Addressing the opening of the summit of CARICOM leaders, St. Vincent and the Grenadines Prime Minister, Dr. Ralph Gonsalves who is responsible regional transportation in the quasi-cabinet is confident that several airlines will be able to provide cheap and safe air travel.
“I believe that we are going to be able to provide, in a very short time, a sufficiency of regional transport to serve the sub-region, to serve ourselves safely, reliably, sustainably, and reasonably priced. I want to give that assurance to the people of the Caribbean Community,” said Gonsalves.
Prime Minister of Barbados and former chair of CARICOM, Mia Mottley said the airlines interested in filling the gap left by LIAT include the Trinidad and Tobago government-owned Caribbean Airlines; The Turks and Caicos-based Inter-Caribbean Airways; One Caribbean Ltd. in St. Vincent and the Grenadines; SVG Air; United States-based Silver Airways, and the France based Air Antilles.
“We are satisfied that these six airlines can more than fill the immediate gap, particularly given the reduced travel within COVID,” she said.
Mottley said the door remained opened to other private sector players who are interested in working on their own or with existing airlines because most Caribbean governments can no longer afford to spend money on keeping a regional airline afloat.
“Governments now have to use their funds to be able to deal with health expenditure, to be able to be able to deal with water, to be able to deal with other forms of transport , to be able to deal with our tourism sector as well as our vulnerable populations are all requiring us to hold their hands because they have come to zero revenue,” she said.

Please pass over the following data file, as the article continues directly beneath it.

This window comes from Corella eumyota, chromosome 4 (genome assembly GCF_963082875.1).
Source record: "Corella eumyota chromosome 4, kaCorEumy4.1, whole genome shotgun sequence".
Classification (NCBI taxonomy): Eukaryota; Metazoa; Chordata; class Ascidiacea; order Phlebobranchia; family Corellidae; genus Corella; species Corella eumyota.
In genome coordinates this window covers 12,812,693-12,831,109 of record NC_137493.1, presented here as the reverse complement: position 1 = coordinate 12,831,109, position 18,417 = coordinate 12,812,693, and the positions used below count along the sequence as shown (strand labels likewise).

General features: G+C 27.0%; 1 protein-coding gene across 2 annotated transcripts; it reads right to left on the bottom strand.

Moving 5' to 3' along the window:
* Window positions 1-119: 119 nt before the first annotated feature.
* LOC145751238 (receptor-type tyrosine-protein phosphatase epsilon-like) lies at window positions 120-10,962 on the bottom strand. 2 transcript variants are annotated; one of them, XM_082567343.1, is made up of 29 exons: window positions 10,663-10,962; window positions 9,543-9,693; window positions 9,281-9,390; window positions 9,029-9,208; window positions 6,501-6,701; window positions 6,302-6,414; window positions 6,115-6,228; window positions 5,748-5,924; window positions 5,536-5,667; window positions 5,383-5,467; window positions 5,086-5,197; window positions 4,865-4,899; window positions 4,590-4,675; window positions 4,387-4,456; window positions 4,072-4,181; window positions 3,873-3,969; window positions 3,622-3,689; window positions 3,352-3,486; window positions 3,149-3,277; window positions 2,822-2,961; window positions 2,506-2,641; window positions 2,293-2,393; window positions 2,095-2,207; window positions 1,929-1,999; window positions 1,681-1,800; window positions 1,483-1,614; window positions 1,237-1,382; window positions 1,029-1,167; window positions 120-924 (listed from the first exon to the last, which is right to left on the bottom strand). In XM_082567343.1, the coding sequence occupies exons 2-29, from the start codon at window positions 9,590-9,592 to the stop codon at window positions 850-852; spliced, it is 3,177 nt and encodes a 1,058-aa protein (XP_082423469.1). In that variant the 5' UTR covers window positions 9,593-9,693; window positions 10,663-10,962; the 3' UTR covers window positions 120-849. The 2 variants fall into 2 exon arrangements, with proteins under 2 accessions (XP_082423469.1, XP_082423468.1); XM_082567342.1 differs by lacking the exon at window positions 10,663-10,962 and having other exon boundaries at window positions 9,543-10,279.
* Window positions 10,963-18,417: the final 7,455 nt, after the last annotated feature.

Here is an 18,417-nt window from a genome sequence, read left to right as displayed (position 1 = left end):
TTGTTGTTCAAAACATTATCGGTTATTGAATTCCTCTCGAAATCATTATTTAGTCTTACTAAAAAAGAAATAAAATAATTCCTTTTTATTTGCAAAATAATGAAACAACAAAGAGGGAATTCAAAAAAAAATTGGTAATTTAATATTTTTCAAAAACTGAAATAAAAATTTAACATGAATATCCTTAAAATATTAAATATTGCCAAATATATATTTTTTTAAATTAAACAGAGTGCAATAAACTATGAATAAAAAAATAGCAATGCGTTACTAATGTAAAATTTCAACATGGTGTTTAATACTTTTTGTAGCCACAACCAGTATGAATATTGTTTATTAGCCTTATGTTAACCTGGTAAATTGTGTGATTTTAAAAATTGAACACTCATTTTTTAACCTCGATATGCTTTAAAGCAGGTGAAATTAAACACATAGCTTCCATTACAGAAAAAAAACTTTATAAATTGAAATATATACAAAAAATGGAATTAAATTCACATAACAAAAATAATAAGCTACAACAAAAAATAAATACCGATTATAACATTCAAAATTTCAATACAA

The issue of regional air travel was discussed as St Vincent and the Grenadines Prime Minister Dr Ralph Gonsalves assumed chairmanship of the Caribbean Community (Caricom) from outgoing chair, Barbados Prime Minister Mia Mottley during a virtual handing over ceremony yesterday.
Mottley explained that citizens within the region had expressed concerns over the absence of inter-regional transport as LIAT would now be liquidated.
Noting that it was not an easy decision Mottley added: “LIAT has been for us, a critical part of our history, it has allowed Caribbean people to move but there also is a time when those instruments that served us well in the past may not be the right instruments for us going forward.”
She explained that if the board of directors did not liquidate the insolvent airline they would then be guilty of fraudulent trading.
Mottley said the CARICOM stakeholders were however, satisfied that the six airlines could more than fill the immediate gap, given the reduced travel due to the COVID-19 measures implemented to contain the spread of the virus.
According to the Barbadian, PM, working together with private sector players needs to be done as governments have to now use their funds to deal with health, water and transportation expenditure as well as salvaging a vulnerable tourism industry.
Mottley added that the CARICOM heads of Government have agreed to assist the airline industry in the best ways they can.
Gonzales assured that air transport in lieu of LIAT’s exit would be soon implemented.
“I believe we are going to be able to provide, in a very short time, a sufficiency of regional transport to serve the sub-region––to serve ourselves safely, reliably, sustainably and reasonably priced,” Gonsalves said.
He said the challenge placed upon the Caribbean regarding regional air transportation is one which the region has to solve.
Gonsalves had said LIAT did not have significant assets to satisfy the liabilities it owes.
LIAT’s fleet consists of ten ATR aircraft—five ATR 42-600s and five ATR 72-600s—with LIAT only owning three of its aircraft.
One of the largest liabilities LIAT owes is a $29 million severance payment it contractually owes to its’ employees.
LIAT Ltd, previously known as Leeward Islands Air Transport or LIAT, is headquartered in Antigua.
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